B.C. government launches breastfeeding plan for infants in care
Report comes after a B.C. Supreme Court ruling that ordered Indigenous mother be reunited with her newborn
The B.C. government is launching a plan to give infants in government care better access to breastfeeding by keeping them close to their mothers, following an acrimonious court case involving an Indigenous mother and her apprehended newborn.
Social workers will be given updated directives on keeping mothers and infants together, plus new guidelines on promoting breastfeeding when babies are placed in care.
That includes facilitating breastfeeding, providing breast pumps, finding ways to make the breast milk available and addressing breastfeeding within the context of substance abuse.
Nearly 200 infants less than a week old were brought into care between April 1, 2017 and March 31, 2018, according to a report released Wednesday by the Ministry of Children and Family Development and B.C.'s representative for children and youth.
"As a ministry, it is so important that as part of our commitment to keeping children safe and connected to their families and communities, we are promoting and enabling opportunities for new mums to breastfeed," Children and Family Development Minister Katrine Conroy said in a statement.
Indigenous infants over-represented
The report outlines five goals to be tackled by September 2019.
Directives including improving access to advocacy services from B.C.'s representative for children and youth, plus access to prenatal and postpartum care for women who use substances.
The province is also exploring housing alternatives where mothers and their infants at risk can be placed.
On average, more than 500 infants who were less than a year old entered government care each year from 2013 to 2018.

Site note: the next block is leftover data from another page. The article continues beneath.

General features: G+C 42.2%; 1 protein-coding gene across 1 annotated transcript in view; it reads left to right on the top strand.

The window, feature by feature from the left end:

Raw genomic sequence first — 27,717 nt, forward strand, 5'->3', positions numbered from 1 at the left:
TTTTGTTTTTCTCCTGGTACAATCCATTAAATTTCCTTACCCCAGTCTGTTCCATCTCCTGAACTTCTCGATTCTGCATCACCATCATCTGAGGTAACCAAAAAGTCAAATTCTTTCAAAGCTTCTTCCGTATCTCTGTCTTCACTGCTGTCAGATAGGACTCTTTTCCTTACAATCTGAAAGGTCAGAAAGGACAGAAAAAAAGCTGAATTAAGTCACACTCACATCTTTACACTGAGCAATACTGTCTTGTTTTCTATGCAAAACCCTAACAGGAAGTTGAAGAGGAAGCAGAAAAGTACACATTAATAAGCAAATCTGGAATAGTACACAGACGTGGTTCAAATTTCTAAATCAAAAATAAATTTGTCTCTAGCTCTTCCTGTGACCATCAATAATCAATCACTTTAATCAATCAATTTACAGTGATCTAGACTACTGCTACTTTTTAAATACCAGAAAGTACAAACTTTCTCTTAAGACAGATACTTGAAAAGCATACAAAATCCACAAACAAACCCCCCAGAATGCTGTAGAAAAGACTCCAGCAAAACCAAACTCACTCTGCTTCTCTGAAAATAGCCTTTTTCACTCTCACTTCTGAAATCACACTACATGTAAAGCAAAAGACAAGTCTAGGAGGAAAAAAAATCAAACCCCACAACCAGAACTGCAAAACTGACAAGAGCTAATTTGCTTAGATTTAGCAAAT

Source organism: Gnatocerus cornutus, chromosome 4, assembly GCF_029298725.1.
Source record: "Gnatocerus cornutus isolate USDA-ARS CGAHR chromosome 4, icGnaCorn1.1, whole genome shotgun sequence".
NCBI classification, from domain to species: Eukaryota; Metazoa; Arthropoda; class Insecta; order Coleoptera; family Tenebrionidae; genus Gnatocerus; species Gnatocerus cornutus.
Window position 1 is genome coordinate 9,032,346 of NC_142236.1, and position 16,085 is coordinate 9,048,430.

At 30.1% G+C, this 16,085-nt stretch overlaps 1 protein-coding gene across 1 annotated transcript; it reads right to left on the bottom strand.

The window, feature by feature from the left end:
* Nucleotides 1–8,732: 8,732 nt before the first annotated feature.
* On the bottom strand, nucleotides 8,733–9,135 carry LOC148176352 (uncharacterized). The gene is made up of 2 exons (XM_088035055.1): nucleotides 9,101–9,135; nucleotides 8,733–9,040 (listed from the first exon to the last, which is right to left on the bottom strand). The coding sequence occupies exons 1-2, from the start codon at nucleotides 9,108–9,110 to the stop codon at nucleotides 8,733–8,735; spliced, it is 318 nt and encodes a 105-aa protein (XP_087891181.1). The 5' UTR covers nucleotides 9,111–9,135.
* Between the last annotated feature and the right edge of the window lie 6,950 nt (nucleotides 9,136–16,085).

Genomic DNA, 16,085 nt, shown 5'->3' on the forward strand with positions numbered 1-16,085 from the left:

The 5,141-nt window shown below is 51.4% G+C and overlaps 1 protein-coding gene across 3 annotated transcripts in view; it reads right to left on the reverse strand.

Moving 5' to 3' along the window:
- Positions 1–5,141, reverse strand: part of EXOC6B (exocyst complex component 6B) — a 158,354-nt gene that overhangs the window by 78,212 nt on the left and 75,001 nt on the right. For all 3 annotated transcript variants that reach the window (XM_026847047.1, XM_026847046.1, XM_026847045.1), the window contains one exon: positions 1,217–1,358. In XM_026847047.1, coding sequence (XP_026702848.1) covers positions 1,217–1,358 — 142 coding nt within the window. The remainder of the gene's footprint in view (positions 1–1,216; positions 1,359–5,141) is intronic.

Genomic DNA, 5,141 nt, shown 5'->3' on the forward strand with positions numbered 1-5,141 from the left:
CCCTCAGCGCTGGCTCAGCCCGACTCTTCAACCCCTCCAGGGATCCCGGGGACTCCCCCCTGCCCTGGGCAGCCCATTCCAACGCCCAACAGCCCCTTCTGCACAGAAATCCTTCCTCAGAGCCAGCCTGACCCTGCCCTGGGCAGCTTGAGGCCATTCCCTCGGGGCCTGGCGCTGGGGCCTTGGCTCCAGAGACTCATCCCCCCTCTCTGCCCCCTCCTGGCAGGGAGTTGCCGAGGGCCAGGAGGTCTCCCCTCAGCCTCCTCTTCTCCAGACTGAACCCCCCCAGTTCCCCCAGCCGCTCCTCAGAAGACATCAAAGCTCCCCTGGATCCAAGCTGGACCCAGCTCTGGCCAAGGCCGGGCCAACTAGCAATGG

Nearly 70 per cent of those infants were Indigenous.
500 kids in care over 5 years
The report comes after a B.C. Supreme Court ruling in February that gave an Indigenous mother daily access to her newborn child.
The ministry apprehended the baby, who was part of the the Huu-ay-aht First Nations, three days after she was born. The mother was told the baby was taken into care because of her own mother's history with the Ministry of Children and Family Development.
Lawyers with the ministry sought to reduce the amount of time the Huu-ay-aht mother could spend with the baby to breastfeed.
Shortly after, a provincial court ordered that the mother get her baby back. It ruled that the ministry hadn't considered less disruptive options for the family.
"It's a ruling we took seriously," Conroy told reporters Wednesday. "We needed to take a closer look, not at an isolated incident, but as a matter of ministry policy."
The Huu-ay-aht First Nations was not immediately available for comment.
Plan needs funding: B.C Greens
The B.C. Green Party said the plan needs more resources.
"This announcement is focused on directives and research," Sonia Furstenau, the party's spokesperson for children and families, said in a statement.
"What's needed is funding to be provided so that mothers are given all the support necessary to ensure the bond between them and their infants is established and maintained."